(14) Molly’s first trip to the VA Hospital

Molly, the service dog

Golly, Miss Molly:

A blog about a service dog and her veteran with PTSD

(Supporting the veteran and the family caregiver)


 Taking my service dog to a VA Hospital

Have you taken your service dog to the VA Hospital? After months of talking about it, we finally took Molly with us to the VA Hospital—a 150 mile roundtrip. We began preparing for the experience a few weeks earlier by dressing her in her service vest and practicing commands for brace and balance. Then, we took our 130-pound canine to the groomer for her spa treatment.

I drove to the hospital because my husband’s toes hurt when he drives and we knew the doctor planned more scraping of the areas where his toenails used to be. While trying to figure out an alternate route to the hospital since I mindlessly missed my off-ramp, I slammed on the brakes to avoid rear-ending the vehicle in front of me. Slumbering, Molly rolled into the space between the back seat and our seats, wedged helplessly on her back. By the time we arrived at the Denver VA Hospital, Molly jittered and William shook from an anxiety attack.

William and Molly at the VA HospitalMolly loves to work and William enjoys her company so once free of the car, they paraded towards the elevator with Molly’s plumed tail waiving proudly. The pair basked in the attention of fellow veterans and hospital workers, who were kind and gave them wide berth to pass.

Dr. Mike welcomed Molly into the examination room with William. Admiring her size, he explained his Yorke is small, hyper, and furry.

Molly sat next to William while the young resident and the supervising doctor worked on William’s toes. Molly’s brown, baggy eyes and occasional whimper explained that she understood William’s pain. For the next hour, I watched as William relaxed by scratching behind Molly’s floppy ears, barely Molly waits for Williamacknowledging the doctor’s skilled hands.

Intrepid about a lunch stop at Burger King on the way home, William settled her by a side door. Too large to fit under the table, she stretched out next to him. With the lunch hour rush, we realized that the door we sat near ushered in the workers from the three car lots in the area. Workers gingerly stepped around and over Molly, smiling with kind gestures. No one said a word other than, “Big dog,” “cute,” and, “Excuse me.” Restaurant employees smiled and nodded at us when we entered and carried our food tray to our table.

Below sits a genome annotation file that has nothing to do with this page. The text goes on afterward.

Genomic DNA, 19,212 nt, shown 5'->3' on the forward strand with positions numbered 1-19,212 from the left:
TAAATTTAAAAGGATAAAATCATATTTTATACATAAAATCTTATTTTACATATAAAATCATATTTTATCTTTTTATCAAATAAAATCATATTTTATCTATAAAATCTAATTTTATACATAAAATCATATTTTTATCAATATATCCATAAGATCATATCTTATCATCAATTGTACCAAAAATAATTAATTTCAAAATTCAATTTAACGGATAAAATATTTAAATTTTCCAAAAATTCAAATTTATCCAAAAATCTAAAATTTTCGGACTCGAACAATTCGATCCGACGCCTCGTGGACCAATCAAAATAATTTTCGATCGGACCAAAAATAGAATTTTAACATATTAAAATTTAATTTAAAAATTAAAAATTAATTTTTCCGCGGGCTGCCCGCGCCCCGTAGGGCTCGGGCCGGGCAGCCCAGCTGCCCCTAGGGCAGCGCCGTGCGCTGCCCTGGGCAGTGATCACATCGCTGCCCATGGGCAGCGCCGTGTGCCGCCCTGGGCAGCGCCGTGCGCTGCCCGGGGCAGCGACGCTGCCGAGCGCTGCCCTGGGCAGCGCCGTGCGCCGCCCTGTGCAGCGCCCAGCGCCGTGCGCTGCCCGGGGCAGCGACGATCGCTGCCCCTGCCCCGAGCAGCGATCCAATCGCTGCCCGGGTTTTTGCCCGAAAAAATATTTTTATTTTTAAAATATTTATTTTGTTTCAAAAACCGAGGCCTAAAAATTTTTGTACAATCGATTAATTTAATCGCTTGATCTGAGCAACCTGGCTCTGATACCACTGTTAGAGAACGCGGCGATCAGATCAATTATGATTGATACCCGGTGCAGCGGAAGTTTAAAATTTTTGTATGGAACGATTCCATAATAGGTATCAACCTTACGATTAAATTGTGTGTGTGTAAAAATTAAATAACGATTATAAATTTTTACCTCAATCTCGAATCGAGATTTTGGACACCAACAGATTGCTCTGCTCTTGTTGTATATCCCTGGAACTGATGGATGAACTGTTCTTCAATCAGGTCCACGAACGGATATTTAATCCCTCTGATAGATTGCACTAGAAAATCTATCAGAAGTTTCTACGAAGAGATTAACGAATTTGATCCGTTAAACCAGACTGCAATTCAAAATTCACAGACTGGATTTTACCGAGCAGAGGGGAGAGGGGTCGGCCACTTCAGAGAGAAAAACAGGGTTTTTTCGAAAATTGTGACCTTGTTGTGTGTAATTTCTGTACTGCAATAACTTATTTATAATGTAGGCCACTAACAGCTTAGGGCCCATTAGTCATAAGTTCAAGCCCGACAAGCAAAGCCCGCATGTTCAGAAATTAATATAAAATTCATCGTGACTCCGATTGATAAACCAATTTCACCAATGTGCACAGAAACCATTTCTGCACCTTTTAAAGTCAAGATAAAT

Our entire outing worked better than hoped. In fact, we gave Molly’s performance a perfect score.

The best accolade came from William when we arrived home.

“She helped calm my PTSD and kept strangers at a distance,” said William. “Now, if only I can teach her to dance.”

“Huh?” I did not understand what he meant.

“She keeps stepping on my toes when I lead.”

Being stepped on with four paws by a gentle giant is painful enough but imagine what that is like when you have just had both of your big toenails removed!



Today, Miss Molly announces a new awards program to recognize and honor businesses and public establishments that provide public access without reservation to veterans and others with service dogs. As Miss Molly experiences unrestricted public access, she will paw a Molly’s Dog Tags Certificate to the establishment, listing that establishment on this website. At the end of the year, we will ask readers to vote on the establishment that most impresses them for excellent public access for the Golden Paw Award.

If you have a business or public establishment you would like to honor for excellent public access, please complete the comment form below and send us comments about your experience. We will include that in our website posting for a List of Molly Dog Tag Certificates, sending the business an official certificate. That business will also be entered into our annual Golden Paw Award contest.

Please click here for details if you would like to begin a Golden Paw Award program in your area.


What should I pack for a trip to the VA with my service dog? 

  1. Plastic trash bags
  2. Paper towels (for drooling or indiscretions if the dog become afraid)
  3. Water dish
  4. Water in bottles to fill the water dish, as the water fountains and water facets tend to run slowly and should only be used for humans
  5. Dog food to feed after your visit on the way home; our trainers recommended not feeding the dog before the doctor’s visit, as it distracts the dog from working as the food digests
  6. Treats during the visit if given sparingly and discretely
  7. Service vest and credentials, which are not required but belay any questions about your use of your service dog in public
  8. Leash or harness, if your disability can accommodate either
  9. I hand out Mollypops, which are Tootsie Pops tied to business cards


    that tell about Molly. Many veterans enjoy the treat and feel a part of Molly’s experience when they read the card. Of course, this is an optional item and should not be given to someone with diabetes.

Post your Comments:

What is the best experience you have had with your service dog in public? Where did you go and were people polite and helpful? Please post your comments below

About the blogger

Dr. Penelope “Penny” Culbreth-Graft is a retired city manager and graduate professor. She lives with her husband, William, and dog, Molly, on Cheyenne Mountain in Colorado. She writes, paints, cares for her husband, and spends time with her grandchildren.